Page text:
A friend of mine, an avid pilot in his spare time, once explained how he interprets weather forecasts when he determines his flight plans:
Weather forecasts are best used as directional guides, not as predictions of specific events. How accurate they are depends on your viewpoint. If you use them to determine if it's going to rain in one specific spot at one specific time, you'll view them as woefully inaccurate. If you use them as a guide it will rain at some point today in an area near you, they're very accurate.
I think that line of thinking is applicable to financial models and financial forecasts. If you view them as something that, once complete, predicts of the future, you'll be disappointed, but if you view them as a part of an organizational learning process to use today's data to make decisions about the future, then you'll see them as valuable, even when the numbers are - predictably - incorrect.
In March 2012, I ran a survey to understand what entrepreneurs thought about financial models, and one recurring thought stuck out: that financial models are largely BS.
A financial model is just a fancy equation with a bunch of input variables. If the input variables are mistaken, it doesn’t matter how good the equation is, the whole thing is useless – or even worse than useless, as it breeds false confidence.
Framed as the iterative tools of a planning process, instead of static artifacts or outputs - analysis, not artifact - financial models can be inputs into organizational learning processes and valuable tools for making decisions in an imperfect world.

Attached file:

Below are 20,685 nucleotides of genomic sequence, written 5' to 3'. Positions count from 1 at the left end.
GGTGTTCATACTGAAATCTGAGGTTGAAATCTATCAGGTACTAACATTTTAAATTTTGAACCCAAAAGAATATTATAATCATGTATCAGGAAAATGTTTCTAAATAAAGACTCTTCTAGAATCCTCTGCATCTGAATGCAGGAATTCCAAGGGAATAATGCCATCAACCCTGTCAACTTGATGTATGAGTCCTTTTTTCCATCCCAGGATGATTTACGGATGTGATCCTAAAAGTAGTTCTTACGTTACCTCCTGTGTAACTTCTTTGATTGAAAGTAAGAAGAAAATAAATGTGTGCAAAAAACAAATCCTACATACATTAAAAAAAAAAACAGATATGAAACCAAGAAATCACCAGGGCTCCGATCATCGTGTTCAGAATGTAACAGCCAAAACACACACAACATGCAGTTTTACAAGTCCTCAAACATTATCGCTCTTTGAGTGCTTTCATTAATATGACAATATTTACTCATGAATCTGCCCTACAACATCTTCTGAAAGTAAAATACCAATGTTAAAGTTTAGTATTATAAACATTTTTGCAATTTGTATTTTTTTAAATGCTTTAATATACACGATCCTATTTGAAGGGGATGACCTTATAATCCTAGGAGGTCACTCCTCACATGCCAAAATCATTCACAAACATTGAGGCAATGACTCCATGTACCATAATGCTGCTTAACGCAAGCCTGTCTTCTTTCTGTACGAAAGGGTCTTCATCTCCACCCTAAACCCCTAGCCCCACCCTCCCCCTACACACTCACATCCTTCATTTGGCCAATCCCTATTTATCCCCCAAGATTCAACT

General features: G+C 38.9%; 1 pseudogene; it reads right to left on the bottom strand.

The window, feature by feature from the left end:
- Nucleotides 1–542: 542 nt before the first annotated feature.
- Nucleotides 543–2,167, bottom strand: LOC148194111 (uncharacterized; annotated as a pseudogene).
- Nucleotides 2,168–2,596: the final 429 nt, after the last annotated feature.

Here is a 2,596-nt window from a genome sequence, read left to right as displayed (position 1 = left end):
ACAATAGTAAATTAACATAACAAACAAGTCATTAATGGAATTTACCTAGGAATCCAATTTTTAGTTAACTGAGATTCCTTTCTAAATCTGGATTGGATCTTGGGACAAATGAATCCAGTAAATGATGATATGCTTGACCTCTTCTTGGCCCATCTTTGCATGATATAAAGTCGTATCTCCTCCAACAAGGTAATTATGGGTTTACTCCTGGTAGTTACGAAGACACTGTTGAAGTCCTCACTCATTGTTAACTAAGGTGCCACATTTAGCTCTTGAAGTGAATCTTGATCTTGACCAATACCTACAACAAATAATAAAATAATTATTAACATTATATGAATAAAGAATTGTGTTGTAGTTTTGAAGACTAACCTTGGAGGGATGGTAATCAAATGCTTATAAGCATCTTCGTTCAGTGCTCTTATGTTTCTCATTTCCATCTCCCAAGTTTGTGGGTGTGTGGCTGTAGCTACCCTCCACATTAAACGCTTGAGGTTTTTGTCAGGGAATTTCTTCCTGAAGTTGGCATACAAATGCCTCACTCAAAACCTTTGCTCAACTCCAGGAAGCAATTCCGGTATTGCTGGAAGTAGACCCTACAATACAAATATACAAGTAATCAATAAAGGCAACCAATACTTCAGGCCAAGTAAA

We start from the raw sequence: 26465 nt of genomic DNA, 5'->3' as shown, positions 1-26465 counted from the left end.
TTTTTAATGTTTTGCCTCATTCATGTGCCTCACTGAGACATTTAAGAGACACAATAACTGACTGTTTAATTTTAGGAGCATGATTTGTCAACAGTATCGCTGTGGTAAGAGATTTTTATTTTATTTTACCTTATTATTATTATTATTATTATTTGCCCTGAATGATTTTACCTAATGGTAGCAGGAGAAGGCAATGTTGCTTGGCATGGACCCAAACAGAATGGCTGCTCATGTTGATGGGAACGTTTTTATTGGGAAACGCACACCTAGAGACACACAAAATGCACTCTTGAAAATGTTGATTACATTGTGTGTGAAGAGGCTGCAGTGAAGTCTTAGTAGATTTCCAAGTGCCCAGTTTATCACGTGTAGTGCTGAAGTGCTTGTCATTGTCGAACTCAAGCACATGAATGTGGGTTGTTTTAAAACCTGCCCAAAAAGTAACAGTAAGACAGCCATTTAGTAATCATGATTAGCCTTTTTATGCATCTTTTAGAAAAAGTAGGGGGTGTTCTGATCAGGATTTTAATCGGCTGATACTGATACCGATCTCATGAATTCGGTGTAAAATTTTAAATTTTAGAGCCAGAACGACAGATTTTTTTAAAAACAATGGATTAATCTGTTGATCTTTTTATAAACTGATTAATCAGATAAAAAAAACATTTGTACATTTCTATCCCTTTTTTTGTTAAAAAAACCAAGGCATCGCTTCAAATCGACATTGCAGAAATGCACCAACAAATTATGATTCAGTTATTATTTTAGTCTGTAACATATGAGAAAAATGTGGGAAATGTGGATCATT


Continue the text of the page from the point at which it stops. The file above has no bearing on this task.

Being able to use financial models towards those lofty goals, however, requires effective spreadsheet design. We usually build spreadsheets as one-off analyses to address an immediate need, trading off design for immediacy. But the future lives of a model are unknown at conception. Once shared and used, they often take on lives of their own, and as the use expands beyond the original intent, the technical and structural debt of the initial design becomes embedded into the processes and decisions the model is used to support. Redesigning spreadsheets requires redesigning processes. That's backwards.
As our uses of models evolve, so should the model itself, and building a model that can effectively do that without requiring to be rewritten requires a set of core concepts for model design.  Here's what I keep in mind when I build and use models:
- Structure is everything.
- The decisions we make using a model is more important than the model itself.
- The level of complexity of the model should match the impact of a decision. (Meaning, don't over-engineer.)
- Separate inputs, calculations, and presentations.
- Don't hide the most important takeaway in cell AD543, make your key insights easy to understand.
- Notes help other people understand what a model does, they also help you remember why a model was built the way it was.
- Use visuals, charts and summaries to make the key points obvious at a scan.